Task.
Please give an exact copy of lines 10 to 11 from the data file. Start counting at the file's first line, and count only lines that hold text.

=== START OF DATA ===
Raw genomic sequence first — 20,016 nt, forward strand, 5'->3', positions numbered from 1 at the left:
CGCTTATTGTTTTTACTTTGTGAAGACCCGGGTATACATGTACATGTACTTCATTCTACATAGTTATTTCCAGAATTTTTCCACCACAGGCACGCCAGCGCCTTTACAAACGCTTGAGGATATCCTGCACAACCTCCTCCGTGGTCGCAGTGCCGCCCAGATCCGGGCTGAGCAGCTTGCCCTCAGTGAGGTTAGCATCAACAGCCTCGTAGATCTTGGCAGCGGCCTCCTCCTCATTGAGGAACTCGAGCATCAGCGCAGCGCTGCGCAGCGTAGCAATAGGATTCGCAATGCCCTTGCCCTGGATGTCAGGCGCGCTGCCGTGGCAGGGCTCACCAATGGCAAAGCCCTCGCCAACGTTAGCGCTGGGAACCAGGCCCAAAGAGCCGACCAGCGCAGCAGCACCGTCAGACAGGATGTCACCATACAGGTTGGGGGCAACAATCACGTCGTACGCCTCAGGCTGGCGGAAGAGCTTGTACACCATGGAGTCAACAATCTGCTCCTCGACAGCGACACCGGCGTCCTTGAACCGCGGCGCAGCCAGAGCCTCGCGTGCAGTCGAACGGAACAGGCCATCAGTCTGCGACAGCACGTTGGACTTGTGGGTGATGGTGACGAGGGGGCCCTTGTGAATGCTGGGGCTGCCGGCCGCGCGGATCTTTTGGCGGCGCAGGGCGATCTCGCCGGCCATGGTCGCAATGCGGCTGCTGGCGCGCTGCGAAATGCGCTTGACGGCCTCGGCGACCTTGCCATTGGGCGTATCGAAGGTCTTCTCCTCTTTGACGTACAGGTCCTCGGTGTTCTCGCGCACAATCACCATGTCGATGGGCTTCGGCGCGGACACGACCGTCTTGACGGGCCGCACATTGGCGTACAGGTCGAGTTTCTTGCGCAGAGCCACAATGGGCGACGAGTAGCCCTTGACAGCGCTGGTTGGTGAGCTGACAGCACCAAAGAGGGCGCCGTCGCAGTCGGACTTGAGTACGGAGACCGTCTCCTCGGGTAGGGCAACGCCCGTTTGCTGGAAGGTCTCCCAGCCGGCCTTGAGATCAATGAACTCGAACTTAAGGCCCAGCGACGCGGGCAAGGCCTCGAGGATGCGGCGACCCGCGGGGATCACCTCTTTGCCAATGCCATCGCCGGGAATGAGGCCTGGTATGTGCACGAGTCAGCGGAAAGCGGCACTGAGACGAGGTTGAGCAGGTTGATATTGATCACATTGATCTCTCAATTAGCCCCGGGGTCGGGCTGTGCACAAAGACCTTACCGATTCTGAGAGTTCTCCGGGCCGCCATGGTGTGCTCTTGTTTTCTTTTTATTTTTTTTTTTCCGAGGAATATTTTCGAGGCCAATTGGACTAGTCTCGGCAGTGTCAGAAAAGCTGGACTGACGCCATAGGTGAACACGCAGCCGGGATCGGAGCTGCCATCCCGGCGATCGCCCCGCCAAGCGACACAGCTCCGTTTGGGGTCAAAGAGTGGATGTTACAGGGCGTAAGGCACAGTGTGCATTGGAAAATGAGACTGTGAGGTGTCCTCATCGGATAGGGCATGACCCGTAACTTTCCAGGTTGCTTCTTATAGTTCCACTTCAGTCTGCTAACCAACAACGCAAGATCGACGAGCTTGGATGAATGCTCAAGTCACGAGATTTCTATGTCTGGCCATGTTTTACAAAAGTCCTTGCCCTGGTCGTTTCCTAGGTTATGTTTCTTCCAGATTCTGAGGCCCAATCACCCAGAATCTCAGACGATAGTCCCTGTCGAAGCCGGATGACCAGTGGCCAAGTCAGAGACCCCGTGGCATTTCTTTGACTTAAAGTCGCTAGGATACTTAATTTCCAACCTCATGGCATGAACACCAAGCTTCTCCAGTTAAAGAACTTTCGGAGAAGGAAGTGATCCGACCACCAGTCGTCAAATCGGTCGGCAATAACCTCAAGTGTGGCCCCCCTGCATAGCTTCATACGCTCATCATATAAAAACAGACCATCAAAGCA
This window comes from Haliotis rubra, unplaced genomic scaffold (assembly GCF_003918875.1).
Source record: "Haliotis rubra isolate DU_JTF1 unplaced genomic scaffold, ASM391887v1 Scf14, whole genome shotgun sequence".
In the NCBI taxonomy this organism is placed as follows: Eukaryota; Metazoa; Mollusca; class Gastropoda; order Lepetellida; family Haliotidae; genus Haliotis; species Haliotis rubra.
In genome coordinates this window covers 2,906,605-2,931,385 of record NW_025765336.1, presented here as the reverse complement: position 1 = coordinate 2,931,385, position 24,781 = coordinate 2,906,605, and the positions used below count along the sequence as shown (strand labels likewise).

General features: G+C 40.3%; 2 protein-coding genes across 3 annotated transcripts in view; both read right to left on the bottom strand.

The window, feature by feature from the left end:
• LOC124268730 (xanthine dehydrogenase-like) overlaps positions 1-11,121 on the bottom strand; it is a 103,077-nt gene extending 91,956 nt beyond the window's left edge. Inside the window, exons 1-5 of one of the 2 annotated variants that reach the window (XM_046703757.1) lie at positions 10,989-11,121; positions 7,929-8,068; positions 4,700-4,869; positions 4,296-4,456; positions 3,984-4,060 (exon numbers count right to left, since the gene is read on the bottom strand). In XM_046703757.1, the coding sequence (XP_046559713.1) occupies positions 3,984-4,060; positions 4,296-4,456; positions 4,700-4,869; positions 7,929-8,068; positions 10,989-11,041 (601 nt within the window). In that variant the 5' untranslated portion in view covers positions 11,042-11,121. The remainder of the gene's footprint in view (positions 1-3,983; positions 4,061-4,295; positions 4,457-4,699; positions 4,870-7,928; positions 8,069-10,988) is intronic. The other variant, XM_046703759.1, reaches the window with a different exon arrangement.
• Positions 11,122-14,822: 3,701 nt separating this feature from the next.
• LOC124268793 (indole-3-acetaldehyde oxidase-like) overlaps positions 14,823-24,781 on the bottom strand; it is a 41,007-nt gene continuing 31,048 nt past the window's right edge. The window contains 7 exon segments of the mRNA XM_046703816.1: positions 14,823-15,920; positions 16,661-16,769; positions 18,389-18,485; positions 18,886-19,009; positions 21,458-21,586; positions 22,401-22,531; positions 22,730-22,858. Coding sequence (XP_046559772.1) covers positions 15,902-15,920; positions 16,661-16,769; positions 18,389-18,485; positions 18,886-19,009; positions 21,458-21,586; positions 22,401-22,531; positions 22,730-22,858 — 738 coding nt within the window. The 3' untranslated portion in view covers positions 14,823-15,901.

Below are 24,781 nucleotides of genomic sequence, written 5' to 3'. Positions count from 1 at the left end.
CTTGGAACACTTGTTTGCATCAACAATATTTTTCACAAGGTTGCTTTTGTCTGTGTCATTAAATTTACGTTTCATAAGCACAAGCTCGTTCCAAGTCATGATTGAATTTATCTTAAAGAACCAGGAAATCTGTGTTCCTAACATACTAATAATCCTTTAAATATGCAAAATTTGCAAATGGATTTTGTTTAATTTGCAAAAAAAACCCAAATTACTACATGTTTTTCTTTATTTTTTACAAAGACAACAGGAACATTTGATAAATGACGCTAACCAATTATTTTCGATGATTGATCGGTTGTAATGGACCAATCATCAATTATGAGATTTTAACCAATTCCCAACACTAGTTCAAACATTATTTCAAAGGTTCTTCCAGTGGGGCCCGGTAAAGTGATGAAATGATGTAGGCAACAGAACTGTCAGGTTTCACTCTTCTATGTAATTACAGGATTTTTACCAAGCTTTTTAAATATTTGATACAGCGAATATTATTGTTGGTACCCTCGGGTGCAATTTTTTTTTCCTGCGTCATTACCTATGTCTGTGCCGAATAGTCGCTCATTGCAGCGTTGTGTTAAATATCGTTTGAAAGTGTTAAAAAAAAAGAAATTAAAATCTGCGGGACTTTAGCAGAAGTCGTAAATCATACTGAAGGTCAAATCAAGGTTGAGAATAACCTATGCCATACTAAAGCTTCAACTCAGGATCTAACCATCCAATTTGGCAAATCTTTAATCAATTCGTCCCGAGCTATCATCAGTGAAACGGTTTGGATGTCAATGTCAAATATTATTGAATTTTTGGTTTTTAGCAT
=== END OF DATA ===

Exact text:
• Positions 11,122-14,822: 3,701 nt separating this feature from the next.
• LOC124268793 (indole-3-acetaldehyde oxidase-like) overlaps positions 14,823-24,781 on the bottom strand; it is a 41,007-nt gene continuing 31,048 nt past the window's right edge. The window contains 7 exon segments of the mRNA XM_046703816.1: positions 14,823-15,920; positions 16,661-16,769; positions 18,389-18,485; positions 18,886-19,009; positions 21,458-21,586; positions 22,401-22,531; positions 22,730-22,858. Coding sequence (XP_046559772.1) covers positions 15,902-15,920; positions 16,661-16,769; positions 18,389-18,485; positions 18,886-19,009; positions 21,458-21,586; positions 22,401-22,531; positions 22,730-22,858 — 738 coding nt within the window. The 3' untranslated portion in view covers positions 14,823-15,901.